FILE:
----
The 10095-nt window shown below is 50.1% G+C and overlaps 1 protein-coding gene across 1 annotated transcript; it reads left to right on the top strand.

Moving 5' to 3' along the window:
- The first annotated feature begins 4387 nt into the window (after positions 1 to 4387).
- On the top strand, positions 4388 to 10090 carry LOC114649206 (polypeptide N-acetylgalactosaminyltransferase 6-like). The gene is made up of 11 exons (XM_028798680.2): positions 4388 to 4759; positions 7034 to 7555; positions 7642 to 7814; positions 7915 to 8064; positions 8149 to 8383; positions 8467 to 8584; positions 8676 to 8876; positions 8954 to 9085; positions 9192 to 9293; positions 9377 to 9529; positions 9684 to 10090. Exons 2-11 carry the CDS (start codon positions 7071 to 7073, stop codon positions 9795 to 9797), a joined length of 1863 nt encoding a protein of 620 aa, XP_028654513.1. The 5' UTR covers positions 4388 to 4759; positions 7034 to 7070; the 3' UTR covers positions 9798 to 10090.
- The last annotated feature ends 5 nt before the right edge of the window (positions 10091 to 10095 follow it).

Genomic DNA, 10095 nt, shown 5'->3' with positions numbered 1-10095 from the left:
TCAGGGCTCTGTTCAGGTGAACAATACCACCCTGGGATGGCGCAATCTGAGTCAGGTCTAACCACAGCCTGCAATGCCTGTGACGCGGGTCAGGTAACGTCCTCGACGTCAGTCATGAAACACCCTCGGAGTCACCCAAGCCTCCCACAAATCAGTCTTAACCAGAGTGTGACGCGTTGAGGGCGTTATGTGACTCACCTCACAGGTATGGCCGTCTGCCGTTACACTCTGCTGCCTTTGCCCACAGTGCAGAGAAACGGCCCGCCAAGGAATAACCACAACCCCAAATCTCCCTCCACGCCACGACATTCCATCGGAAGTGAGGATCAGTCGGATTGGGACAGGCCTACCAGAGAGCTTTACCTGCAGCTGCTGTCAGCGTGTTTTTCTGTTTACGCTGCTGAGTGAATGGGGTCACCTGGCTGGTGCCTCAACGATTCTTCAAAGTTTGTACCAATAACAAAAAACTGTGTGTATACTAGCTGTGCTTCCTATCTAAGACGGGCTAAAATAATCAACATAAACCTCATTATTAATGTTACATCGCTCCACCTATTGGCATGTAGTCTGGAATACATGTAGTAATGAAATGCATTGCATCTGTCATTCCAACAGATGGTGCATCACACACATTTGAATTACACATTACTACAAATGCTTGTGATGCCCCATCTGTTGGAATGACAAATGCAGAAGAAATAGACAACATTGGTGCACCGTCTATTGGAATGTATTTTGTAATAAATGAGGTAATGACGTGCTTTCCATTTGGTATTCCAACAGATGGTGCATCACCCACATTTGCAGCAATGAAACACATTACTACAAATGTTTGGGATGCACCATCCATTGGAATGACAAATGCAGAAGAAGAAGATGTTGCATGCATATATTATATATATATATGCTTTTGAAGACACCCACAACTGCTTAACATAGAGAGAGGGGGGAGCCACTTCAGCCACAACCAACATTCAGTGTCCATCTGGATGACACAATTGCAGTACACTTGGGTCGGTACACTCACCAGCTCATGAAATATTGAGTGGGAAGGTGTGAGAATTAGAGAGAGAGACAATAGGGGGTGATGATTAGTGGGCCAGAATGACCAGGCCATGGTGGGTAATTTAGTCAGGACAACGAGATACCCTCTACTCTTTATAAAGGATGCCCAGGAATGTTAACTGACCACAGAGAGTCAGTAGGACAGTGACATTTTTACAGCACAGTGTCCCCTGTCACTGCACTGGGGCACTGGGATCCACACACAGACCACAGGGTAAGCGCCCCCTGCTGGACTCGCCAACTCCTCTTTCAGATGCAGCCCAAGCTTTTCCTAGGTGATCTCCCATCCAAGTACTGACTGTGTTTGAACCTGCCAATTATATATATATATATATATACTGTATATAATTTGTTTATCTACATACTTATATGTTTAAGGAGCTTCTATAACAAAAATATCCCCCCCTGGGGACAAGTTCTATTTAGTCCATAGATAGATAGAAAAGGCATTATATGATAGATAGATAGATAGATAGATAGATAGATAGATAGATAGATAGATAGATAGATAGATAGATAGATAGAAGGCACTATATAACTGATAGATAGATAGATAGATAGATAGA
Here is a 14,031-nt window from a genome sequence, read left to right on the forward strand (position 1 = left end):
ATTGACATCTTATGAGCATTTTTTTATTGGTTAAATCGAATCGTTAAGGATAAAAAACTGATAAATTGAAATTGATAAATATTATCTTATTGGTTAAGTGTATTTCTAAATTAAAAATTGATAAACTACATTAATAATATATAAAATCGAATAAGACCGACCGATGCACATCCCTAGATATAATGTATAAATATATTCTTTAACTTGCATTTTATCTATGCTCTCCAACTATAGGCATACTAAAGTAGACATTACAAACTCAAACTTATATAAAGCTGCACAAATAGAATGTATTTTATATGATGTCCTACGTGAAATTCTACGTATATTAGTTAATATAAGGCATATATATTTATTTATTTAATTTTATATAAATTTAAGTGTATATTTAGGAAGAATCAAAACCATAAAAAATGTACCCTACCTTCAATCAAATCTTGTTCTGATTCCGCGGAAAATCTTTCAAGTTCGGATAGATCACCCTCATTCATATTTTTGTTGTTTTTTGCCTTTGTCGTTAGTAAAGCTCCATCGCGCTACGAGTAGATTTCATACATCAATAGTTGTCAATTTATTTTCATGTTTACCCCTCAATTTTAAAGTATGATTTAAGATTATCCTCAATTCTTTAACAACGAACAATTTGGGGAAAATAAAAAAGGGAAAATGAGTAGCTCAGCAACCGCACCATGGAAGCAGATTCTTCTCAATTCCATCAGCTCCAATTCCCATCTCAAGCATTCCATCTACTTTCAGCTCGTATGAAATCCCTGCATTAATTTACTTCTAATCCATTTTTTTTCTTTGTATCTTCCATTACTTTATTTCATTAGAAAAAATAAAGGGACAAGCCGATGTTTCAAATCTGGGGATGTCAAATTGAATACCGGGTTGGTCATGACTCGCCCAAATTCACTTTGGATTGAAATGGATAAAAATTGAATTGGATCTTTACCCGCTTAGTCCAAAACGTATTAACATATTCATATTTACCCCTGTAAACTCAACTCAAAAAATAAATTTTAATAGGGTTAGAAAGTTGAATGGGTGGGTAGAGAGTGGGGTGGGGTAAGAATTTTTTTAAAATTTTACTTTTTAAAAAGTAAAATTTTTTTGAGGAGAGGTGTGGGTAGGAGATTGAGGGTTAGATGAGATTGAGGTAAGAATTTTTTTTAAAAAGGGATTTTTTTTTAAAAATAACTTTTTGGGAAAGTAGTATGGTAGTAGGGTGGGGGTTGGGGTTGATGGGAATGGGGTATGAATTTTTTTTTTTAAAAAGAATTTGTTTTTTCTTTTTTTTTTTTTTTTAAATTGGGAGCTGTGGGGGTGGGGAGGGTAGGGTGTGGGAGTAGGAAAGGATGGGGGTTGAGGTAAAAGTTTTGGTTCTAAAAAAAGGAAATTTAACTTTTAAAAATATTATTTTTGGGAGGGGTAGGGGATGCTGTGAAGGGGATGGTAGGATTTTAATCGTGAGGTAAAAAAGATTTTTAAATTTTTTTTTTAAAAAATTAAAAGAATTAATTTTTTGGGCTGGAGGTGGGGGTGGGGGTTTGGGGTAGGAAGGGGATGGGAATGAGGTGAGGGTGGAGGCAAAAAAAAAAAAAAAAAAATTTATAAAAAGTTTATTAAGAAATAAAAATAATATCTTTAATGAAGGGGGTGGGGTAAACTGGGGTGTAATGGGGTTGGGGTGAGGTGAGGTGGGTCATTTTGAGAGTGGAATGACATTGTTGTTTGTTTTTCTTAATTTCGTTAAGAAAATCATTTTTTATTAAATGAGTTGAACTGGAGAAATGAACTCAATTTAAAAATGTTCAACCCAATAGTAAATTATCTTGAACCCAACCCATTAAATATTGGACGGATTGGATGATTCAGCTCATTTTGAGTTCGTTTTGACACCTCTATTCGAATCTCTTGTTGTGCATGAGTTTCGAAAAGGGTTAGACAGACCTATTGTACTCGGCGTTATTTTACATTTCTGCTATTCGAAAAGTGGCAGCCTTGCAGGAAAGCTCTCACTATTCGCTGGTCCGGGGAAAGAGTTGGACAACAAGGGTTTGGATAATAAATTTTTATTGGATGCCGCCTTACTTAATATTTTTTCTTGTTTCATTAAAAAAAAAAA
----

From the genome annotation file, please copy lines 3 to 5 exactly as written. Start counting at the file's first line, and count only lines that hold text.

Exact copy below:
- The first annotated feature begins 4387 nt into the window (after positions 1 to 4387).
- On the top strand, positions 4388 to 10090 carry LOC114649206 (polypeptide N-acetylgalactosaminyltransferase 6-like). The gene is made up of 11 exons (XM_028798680.2): positions 4388 to 4759; positions 7034 to 7555; positions 7642 to 7814; positions 7915 to 8064; positions 8149 to 8383; positions 8467 to 8584; positions 8676 to 8876; positions 8954 to 9085; positions 9192 to 9293; positions 9377 to 9529; positions 9684 to 10090. Exons 2-11 carry the CDS (start codon positions 7071 to 7073, stop codon positions 9795 to 9797), a joined length of 1863 nt encoding a protein of 620 aa, XP_028654513.1. The 5' UTR covers positions 4388 to 4759; positions 7034 to 7070; the 3' UTR covers positions 9798 to 10090.
- The last annotated feature ends 5 nt before the right edge of the window (positions 10091 to 10095 follow it).